Aspects of the present invention relate to a carrier comprised of a core and thereover a polymer blend comprised of an inorganic polymer and an organometallic polymer; a carrier comprised of a core and thereover an inorganic polymer, an organometallic polymer and a plurality of further polymers; a developer comprised of a (1) carrier core and a coating layer blend, and (2) a toner, and wherein the blend contains an inorganic polymer, an organic polymer and a plurality of further polymers; a carrier comprised of a core and thereover a polymer or polymers, and dispersed therein, or contained therein as a conductive additive an inorganic metallic polymer, an organic metallic polymer, and mixtures thereof, and an optional additional polymer coating or polymers, for example from 1 to about 5 further polymers, wherein the polymer coating possesses an Mw of from about 20,000 to about 900,000, or greater than about 1,000,000, for example about 1,000,000 to about 3,000,000, and of an Mn of from about 12,000 to about 350,000, or greater than about 1,000,000, for example about 1,000,000 to about 3,000,000; a carrier comprised of a core and thereover a ferrocene containing polymer blend; a carrier wherein the ferrocene containing polymer in the blend is poly(ferrocenyl dimethylsilane), poly(ferrocenyl phenylphosphane), or mixtures thereof; a carrier wherein the ferrocene is a ferrocenylsilane, a mixture of poly(ferrocenyl dimethylsilane) and poly(ferrocenyl phenylphosphane), or a mixture of poly(ferrocenyl dimethylsilane), poly(ferrocenyl phenylphosphane), and poly(ferrocenyl dimethylgermane); a carrier wherein the polymer mixture coating possesses an Mw of from about 105 to about 107 and an Mn of from about 105 to about 107; a carrier wherein the polymer mixture coating weight is from about 0.1 to about 20 weight percent; a carrier wherein the polymer mixture coating weight is from about 1 to about 3 weight percent; a carrier wherein the polymer mixture coating contains a conductive component; a carrier wherein the conductive component is a metal oxide, or is carbon black; a carrier wherein the conductive component is carbon black selected in an amount of from about 10 to about 60 weight percent; a carrier wherein the core is a metal, or a metal oxide; a carrier with a triboelectric charge of from about 15 to about 30 microcoulombs per gram; a developer comprised of the carrier illustrated herein and toner; a developer comprised of carrier with a coating of a blend of polymers, and a toner comprised of thermoplastic resin and colorant; a developer wherein the colorant is a pigment and the toner resin is a styrene copolymer, or a polyester; a carrier comprised of a core and thereover a polymer or mixture of polymers, and wherein the polymer contains a conductive inorganic polymer dispersed therein; a carrier comprised of a core and an inorganic conductive polymer mixture; a carrier wherein the conductive polymer is a polyphosphazene; a carrier wherein the conductive polymer is a polymetallonitrile; a carrier wherein the conductive polymer is a polysiloxane containing conductive pendant groups; a carrier wherein the conductive polymer is a polyphosphazene of poly(bis(methoxyethoxyethoxy)phosphazene (1); poly(phenyl(methoxyethoxyethoxy)phosphazene (2); poly(methyl(methoxyethoxyethoxy)phosphazene (3); poly(methoxy(methoxyethoxyethoxy)phosphazene (4); poly(phenoxy(methoxyethoxy ethoxy)phosphazene (5); poly(methylamino(methoxyethoxyethoxy)phosphazene (6); poly(phenylamino(methoxyethoxyethoxy)phosphazene (7); poly(bis(methoxyethoxy)phosphazene (8); poly(bis(methoxypropoxy)phosphazene (9); poly(bis-β-pentafluroethylpropoxy)phosphazene (10); poly(bisphenoxy)phosphazene (11); poly(bis-β-trifluoromethylethoxy)phosphazene (12); poly(bis-4-phenylphenoxy)phosphazene (13); poly(bis[1,1]biphenyl-4-methoxy-4′-ethoxyethoxyethoxy)phosphazene (14); poly(bismethoxy)phosphazene (15); poly[bis-4-isopropylphenoxy)phosphazene] (16); poly(2-methoxyethoxyethoxycarbo-4,4-methoxyethoxyethoxy-6,6-methoxyethoxyethoxy)phosphazene (17); poly(2-methoxyethoxyethoxy-thio-4,4-methoxyethoxyethoxy-6,6-methoxyethoxyethoxy)phosphazene (18); poly(2-methoxyethoxyethoxythionyl-4,4-methoxyethoxyethoxy-6,6-methoxyethoxyethoxy)phosphazene (19); (poly(methoxyethoxyethoxy)oxothiazene (20), and the like; a carrier wherein the conductive polymer is a polysiloxane of poly[(2-(2-(2-methoxyethoxy)ethoxy)-ethoxy)propyl alkyl siloxane] (21); poly[methyl(2-(2-(2-methoxyethoxy)ethoxy)-ethoxy)propyl alkyl siloxane] (22); poly[ethyl(2-(2-(2-methoxyethoxy)ethoxy)-ethoxy)propyl alkyl siloxane] (23); poly[propyl(2-(2-(2-methoxyethoxy)ethoxy)-ethoxy)propyl alkyl siloxane] (24); poly[phenyl(2-(2-(2-methoxyethoxy)ethoxy)-ethoxy)propyl alkyl siloxane] (25); or poly[methyl(2-(2-(2-methoxyethoxy)ethoxy)-ethoxy)-ethoxy)-ethoxy)-ethoxy)-ethoxy)-ethoxy)propyl alkyl siloxane] (26); a carrier wherein the conductive polymer possesses an Mw weight average molecular weight of from about 5,000 to about 1,000,000, and of an Mn number average molecular weight of from about 12,000 to about 1,000,000; a developer wherein the carrier core is selected from the group consisting of iron, ferrites, steel and nickel; a developer with a carrier triboelectric charge of from about a positive 15 to about a positive 50 microcoulombs per gram, and a toner triboelectric charge of from about a negative 15 to about a negative 50 microcoulombs per gram; a developer with a carrier triboelectric charge of from about a negative 15 to about a negative 50 microcoulombs per gram, and a toner triboelectric charge of from about a positive 15 to about a positive 50 microcoulombs per gram; a carrier wherein there is included as a coating together with the polymer blend a further polymer of a copolymer of methylmethacrylate/dimethylaminoethyl methacrylate; a copolymer of methylmethacrylate and tertiary-butylaminoethyl methacrylate; a copolymer of methylmethacrylate and diethylaminoethyl methacrylate; a copolymer of methylmethacrylate and diisopropylaminoethyl methacrylate; or a copolymer of methylmethacrylate and an alkylaminoethyl methacrylate; a carrier wherein the carrier contains a second or further additional polymer coating; a carrier wherein the second coating is comprised of a styrene acrylate, a styrene methacrylate, or added further a fluoropolymer; a carrier wherein the second coating is comprised of a polyurethane; a carrier wherein the second coating is comprised of a polyurethane/polyester; an imaging process which comprises developing an image with the developer illustrated herein; a process for the preparation of the carrier illustrated herein by the dry mixing and heating of the core and the coating; a carrier wherein the organometallic ferrocene polymer is of the formula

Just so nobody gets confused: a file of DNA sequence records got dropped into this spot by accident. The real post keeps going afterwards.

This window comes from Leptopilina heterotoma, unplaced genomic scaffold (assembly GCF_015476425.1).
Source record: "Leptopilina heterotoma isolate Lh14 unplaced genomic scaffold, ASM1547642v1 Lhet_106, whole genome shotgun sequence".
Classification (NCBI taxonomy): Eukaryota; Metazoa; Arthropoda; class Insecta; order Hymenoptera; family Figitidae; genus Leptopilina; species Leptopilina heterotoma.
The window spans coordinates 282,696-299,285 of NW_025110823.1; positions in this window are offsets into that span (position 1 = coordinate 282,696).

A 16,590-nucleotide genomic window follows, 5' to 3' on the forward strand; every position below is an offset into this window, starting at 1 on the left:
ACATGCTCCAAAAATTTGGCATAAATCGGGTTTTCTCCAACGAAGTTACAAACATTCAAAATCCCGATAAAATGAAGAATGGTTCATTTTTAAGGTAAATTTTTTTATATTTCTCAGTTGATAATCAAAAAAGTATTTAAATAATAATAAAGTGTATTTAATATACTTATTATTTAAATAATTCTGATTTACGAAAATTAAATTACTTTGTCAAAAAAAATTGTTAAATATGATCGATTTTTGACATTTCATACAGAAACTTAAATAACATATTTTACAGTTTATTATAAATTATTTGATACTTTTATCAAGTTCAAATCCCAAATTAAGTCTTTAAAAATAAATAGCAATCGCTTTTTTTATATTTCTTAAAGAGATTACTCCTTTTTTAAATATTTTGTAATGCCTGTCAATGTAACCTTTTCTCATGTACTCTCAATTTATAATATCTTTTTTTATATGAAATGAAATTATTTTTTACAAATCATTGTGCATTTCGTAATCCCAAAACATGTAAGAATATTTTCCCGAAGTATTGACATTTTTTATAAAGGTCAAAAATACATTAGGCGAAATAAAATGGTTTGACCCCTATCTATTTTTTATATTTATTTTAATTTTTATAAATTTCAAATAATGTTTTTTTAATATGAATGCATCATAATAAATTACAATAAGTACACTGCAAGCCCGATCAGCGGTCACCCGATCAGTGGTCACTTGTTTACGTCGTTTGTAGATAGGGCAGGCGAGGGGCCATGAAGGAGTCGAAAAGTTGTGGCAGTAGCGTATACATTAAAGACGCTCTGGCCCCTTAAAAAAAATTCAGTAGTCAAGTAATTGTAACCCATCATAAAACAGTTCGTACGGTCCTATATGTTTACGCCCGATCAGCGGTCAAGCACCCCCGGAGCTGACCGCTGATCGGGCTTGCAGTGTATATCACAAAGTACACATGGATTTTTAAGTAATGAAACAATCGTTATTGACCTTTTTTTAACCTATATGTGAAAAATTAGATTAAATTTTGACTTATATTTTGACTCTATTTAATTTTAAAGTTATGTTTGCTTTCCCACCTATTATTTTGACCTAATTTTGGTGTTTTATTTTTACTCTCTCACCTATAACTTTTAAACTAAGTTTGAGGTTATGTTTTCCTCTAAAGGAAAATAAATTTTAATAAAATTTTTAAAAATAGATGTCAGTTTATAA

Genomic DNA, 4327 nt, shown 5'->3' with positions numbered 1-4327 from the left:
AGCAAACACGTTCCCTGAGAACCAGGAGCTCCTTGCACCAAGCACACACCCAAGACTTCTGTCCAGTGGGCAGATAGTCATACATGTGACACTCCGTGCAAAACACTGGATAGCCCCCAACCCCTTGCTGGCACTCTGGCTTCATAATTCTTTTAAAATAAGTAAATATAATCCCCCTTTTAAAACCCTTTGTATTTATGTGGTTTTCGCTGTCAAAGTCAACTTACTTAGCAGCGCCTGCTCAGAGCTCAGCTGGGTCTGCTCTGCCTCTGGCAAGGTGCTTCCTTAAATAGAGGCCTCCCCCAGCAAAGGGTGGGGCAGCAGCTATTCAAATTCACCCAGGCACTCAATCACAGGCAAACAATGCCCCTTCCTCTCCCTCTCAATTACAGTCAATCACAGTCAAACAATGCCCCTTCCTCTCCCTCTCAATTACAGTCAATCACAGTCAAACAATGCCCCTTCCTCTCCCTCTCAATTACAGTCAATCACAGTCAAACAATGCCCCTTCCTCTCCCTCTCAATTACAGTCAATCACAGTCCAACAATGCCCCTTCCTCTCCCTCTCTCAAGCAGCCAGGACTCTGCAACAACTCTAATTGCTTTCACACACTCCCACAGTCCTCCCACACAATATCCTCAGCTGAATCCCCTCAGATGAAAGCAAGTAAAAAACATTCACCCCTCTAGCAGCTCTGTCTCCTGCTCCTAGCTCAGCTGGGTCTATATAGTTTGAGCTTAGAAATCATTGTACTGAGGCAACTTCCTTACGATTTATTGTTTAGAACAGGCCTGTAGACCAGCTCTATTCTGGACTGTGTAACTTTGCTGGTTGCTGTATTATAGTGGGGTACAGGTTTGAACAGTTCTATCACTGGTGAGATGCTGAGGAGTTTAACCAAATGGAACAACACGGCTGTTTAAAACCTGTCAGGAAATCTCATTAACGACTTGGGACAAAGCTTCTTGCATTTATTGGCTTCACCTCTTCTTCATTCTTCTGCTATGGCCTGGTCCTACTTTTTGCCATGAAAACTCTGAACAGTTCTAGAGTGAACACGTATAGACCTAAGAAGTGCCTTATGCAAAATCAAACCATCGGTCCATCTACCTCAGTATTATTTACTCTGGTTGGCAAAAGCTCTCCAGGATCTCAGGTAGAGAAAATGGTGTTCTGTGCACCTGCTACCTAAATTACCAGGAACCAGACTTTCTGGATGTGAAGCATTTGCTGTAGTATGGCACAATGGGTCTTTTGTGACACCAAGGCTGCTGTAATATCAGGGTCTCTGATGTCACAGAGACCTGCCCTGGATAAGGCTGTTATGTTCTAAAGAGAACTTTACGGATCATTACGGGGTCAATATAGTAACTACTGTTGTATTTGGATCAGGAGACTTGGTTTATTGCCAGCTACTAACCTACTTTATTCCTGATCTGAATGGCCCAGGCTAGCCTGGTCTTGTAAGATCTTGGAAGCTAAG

Fc—Si (RR′)